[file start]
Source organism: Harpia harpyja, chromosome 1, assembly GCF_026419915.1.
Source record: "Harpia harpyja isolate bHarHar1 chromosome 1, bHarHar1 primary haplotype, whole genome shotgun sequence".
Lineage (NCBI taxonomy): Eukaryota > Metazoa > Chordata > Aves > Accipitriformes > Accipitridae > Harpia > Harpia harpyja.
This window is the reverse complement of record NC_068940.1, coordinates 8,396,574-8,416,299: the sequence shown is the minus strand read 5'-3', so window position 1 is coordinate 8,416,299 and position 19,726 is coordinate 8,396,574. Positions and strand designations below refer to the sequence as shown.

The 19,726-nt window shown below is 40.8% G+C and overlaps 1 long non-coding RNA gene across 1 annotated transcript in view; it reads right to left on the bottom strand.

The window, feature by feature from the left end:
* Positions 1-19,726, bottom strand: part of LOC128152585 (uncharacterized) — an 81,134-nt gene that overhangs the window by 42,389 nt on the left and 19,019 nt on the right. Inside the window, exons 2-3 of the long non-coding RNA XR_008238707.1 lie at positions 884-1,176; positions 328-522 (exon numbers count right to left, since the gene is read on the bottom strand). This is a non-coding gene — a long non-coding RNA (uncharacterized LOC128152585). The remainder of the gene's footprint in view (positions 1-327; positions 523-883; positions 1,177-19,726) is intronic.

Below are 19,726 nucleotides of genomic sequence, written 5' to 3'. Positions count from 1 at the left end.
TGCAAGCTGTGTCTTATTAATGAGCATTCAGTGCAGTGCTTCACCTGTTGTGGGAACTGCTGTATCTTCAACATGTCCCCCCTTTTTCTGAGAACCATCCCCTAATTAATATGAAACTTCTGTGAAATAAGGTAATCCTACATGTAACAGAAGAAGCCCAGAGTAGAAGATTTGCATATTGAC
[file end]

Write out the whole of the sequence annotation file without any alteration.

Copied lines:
Source organism: Harpia harpyja, chromosome 1, assembly GCF_026419915.1.
Source record: "Harpia harpyja isolate bHarHar1 chromosome 1, bHarHar1 primary haplotype, whole genome shotgun sequence".
Lineage (NCBI taxonomy): Eukaryota > Metazoa > Chordata > Aves > Accipitriformes > Accipitridae > Harpia > Harpia harpyja.
This window is the reverse complement of record NC_068940.1, coordinates 8,396,574-8,416,299: the sequence shown is the minus strand read 5'-3', so window position 1 is coordinate 8,416,299 and position 19,726 is coordinate 8,396,574. Positions and strand designations below refer to the sequence as shown.

The 19,726-nt window shown below is 40.8% G+C and overlaps 1 long non-coding RNA gene across 1 annotated transcript in view; it reads right to left on the bottom strand.

The window, feature by feature from the left end:
* Positions 1-19,726, bottom strand: part of LOC128152585 (uncharacterized) — an 81,134-nt gene that overhangs the window by 42,389 nt on the left and 19,019 nt on the right. Inside the window, exons 2-3 of the long non-coding RNA XR_008238707.1 lie at positions 884-1,176; positions 328-522 (exon numbers count right to left, since the gene is read on the bottom strand). This is a non-coding gene — a long non-coding RNA (uncharacterized LOC128152585). The remainder of the gene's footprint in view (positions 1-327; positions 523-883; positions 1,177-19,726) is intronic.

Below are 19,726 nucleotides of genomic sequence, written 5' to 3'. Positions count from 1 at the left end.
TGCAAGCTGTGTCTTATTAATGAGCATTCAGTGCAGTGCTTCACCTGTTGTGGGAACTGCTGTATCTTCAACATGTCCCCCCTTTTTCTGAGAACCATCCCCTAATTAATATGAAACTTCTGTGAAATAAGGTAATCCTACATGTAACAGAAGAAGCCCAGAGTAGAAGATTTGCATATTGAC